ACH transfers are a way to move money between accounts at different banks electronically. They enable you to send or receive money conveniently and securely. This article will show you how ACH transfers work.
You may be using ACH transfers without even realizing it. If you’re paid via direct deposit, for example, that’s a form of ACH transfer. Paying bills online through your bank account is another. You can also use ACH transfers to make single or recurring deposits into an individual retirement account, a taxable brokerage account, or a college savings account. Business owners can also use ACH to pay vendors or receive payments from clients and customers.
Payments made through the system are growing. According to the National Automated Clearing House Association (NACHA), more than two billion transfers were initiated through the internet in 2020. That's an increase of 15.2% from the previous year. Person-two-person and business-to-business transactions also increased to 62 million (44%) and 1.2 billion (15%), respectively, for the same period.
ACH transfers have many uses and can be more cost-efficient and user-friendly than writing checks or paying with a credit or debit card. If you’re curious about how ACH transfers work, here’s everything you need to know.
What Are ACH Transfers?
An ACH transfer is an electronic, bank-to-bank money transfer processed through the Automated Clearing House Network. According to the National Automated Clearing House Association (NACHA), the ACH network is a batch processing system that banks and other financial institutions use to aggregate ACH transactions for processing, which typically happens three times each business day. The ACH network processes two kinds of ACH transactions: Direct deposits and direct payments.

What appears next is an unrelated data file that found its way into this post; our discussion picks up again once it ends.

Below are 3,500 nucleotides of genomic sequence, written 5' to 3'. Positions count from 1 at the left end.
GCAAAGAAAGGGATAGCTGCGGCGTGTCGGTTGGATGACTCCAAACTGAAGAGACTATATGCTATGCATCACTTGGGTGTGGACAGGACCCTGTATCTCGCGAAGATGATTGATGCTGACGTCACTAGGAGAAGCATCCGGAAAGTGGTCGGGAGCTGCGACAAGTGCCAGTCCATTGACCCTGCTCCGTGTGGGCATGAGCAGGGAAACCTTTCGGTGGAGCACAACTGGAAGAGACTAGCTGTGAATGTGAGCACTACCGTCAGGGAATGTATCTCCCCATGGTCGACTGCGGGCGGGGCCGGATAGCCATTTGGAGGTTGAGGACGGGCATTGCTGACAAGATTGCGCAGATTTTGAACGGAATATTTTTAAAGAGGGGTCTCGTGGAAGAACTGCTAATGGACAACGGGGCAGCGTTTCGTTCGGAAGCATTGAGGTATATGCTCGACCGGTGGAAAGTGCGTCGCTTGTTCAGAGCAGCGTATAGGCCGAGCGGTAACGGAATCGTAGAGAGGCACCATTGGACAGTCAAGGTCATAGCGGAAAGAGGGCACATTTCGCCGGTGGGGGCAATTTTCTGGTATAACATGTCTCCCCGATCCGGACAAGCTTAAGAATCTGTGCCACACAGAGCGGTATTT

ACH transfers are usually quick, often free, and can be more user-friendly than writing a check or paying a bill with a credit or debit card.
ACH Direct Deposits
An ACH direct deposit is any kind of electronic transfer made from a business or government entity to a consumer. The kinds of payments that fit in this category include direct deposits of:
- Employer-Reimbursed Expenses
- Government Benefits
- Tax Refunds
- Annuity Payments
- Interest Payments
With ACH direct deposits, you receiving money. When you send one, you make an ACH direct payment.
ACH Direct Payments
Direct payments can be used by individuals, businesses, and other organizations to send money. For example, if you’re paying a bill online with your bank account, that’s an ACH direct payment. Social payment apps such as Venmo and Zelle also use ACH when you send money to friends and family.
In an ACH direct-payment transaction, the person sending the money sees an ACH debit appear in their bank account. This debit shows to whom the money was paid and in what amount. The person or entity receiving the money registers it in their bank account as an ACH credit. The former “pulls” money from an account while the latter “pushes” it to another account.
Advantages of ACH Transfers
Using ACH transfers to pay bills—or make person-to-person payments—offers several advantages, starting with convenience. Paying your mortgage, utility bill, or other recurring monthly expenses using an electronic ACH payment may be easier and less time-consuming than writing and mailing a check. Not to mention you can save yourself a few bucks by not having to spend money on stamps. In addition, an ACH payment can be more secure than other forms of payment.
Sending and receiving ACH payments is usually quick. According to NACHA, settlement—or the transfer of funds from one bank to another via the ACH network—generally happens the next day after the transaction is initiated. NACHA operating rules require that ACH credits settle in one to two business days and ACH debits settle the next business day.